Strong bonds between the RAF and Irish Air Corps are more important than ever, Ireland's most senior airman has said.
Brigadier General Sean Clancy, head of the Irish Air Corps, was speaking ahead of an event marking the RAF's centenary in Belfast.
He told an audience of serving and veteran RAF men and women: "In a very complex and volatile world the strength of our unity is even more important than ever."
The service at St Anne's Cathedral was part of the RAF 100 initiative.
Chief of the Air Staff, Air Chief Marshal Sir Stephen Hiller and Northern Ireland Under Secretary of State Shailesh Vara were in attendance alongside veterans, their families and other local dignitaries.
Offering congratulations on the "momentous occasion" General Clancy, whose uncle served with the RAF during the Second World War, added: "My presence here today symbolises those links and illustrates clearly that they continue.
"The Irish Air Corps was established in 1922 and the original 12 pilots for this fledgling air service came directly from the Great War and the Royal Flying Corps and subsequently the Royal Air Force.
"These pilots were the true beginning of this story of connection and unique links between our two services."
Northern Ireland became a vital base during the Second World War with more than 28 airfields stretching from the Ards Peninsual to Lough Erne primarily focused on winning the Battle of the Atlantic.
Aircraft based in Northern Ireland successfully sank many U-boats and assisted in the sinking of the Bismark.
The war efforts were assisted by a secret agreement with the Republic which permitted overflying of a corridor to the Atlantic in Donegal providing faster access to the sea for the Sunderlands and Catalinas operating off Lough Erne.
The region also played host to several Polish fighter squadrons.
Almost 12,000 men and women from Northern Ireland volunteered to serve in the RAF during the Second World War with 1,352 losing their lives.
The RAF is present in Northern Ireland through 502 (Ulster) Squadron -- the oldest of the reserve units - which has around 140 members and the newly formed Northern Ireland Universities Air Squadron.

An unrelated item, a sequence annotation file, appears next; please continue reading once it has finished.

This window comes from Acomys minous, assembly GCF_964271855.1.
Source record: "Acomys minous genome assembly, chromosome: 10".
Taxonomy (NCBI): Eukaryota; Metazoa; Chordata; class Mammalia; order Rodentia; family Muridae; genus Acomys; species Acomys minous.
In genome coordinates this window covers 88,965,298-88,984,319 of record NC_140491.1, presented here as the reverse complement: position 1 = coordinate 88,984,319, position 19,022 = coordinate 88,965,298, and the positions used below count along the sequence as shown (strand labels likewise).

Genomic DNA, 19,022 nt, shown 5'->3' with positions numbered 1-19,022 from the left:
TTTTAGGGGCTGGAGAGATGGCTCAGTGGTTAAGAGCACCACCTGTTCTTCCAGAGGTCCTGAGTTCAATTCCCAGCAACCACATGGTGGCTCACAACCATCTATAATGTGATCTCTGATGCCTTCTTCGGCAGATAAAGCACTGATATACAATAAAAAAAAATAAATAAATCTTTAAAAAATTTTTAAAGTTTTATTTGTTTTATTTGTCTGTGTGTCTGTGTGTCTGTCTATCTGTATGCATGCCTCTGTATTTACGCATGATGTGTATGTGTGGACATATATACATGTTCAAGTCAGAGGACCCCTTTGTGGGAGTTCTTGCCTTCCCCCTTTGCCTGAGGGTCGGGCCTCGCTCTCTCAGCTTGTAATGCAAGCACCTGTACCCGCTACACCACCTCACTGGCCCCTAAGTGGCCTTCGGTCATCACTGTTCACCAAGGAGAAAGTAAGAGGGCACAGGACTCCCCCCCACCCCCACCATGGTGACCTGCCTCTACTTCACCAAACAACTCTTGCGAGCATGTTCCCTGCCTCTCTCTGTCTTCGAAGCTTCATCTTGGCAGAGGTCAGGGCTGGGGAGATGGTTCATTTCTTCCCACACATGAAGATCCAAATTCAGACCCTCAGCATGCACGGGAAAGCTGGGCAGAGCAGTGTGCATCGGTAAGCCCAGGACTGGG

Sir Stephen said the RAF 100 drive aimed to inspire two million young people throughout the world.
He said: "We want to inspire them to aim high, to achieve whatever they wish to do in the future to realise their ambitions and develop their potential.
"We in the air force feel that is the very essence of the organisation is giving people those sorts of opportunities.
"Being here (in Belfast) is a vital part of that - it is part of the commemoration, part of the celebration but it is also part of the inspiration."
Meanwhile, a great-grandson of Galway-born fighter ace Major William Robert Gregory said he was honoured and humbled to read the Yeats poem penned in his honour.
Robin Murray Brown, from Sussex, said: "I have been astonished by the number of comments I have heard from pilots in the air forces of almost every English speaking country when they talk about An Irish Airman Foresees His Death.
"That's the poem they have sellotaped on the inside of their cockpits and have done for much of the last 100 years.
"That is something that a lot of airmen have in common.
"That is just a very special thing."
Major Gregory joined the war effort in 1916 and was awarded the Military Cross for gallantry.
He was also awarded the Legion d'Honneur -- France's highest honour.
He died aged 36 when his plane came down over Italy in January 1918.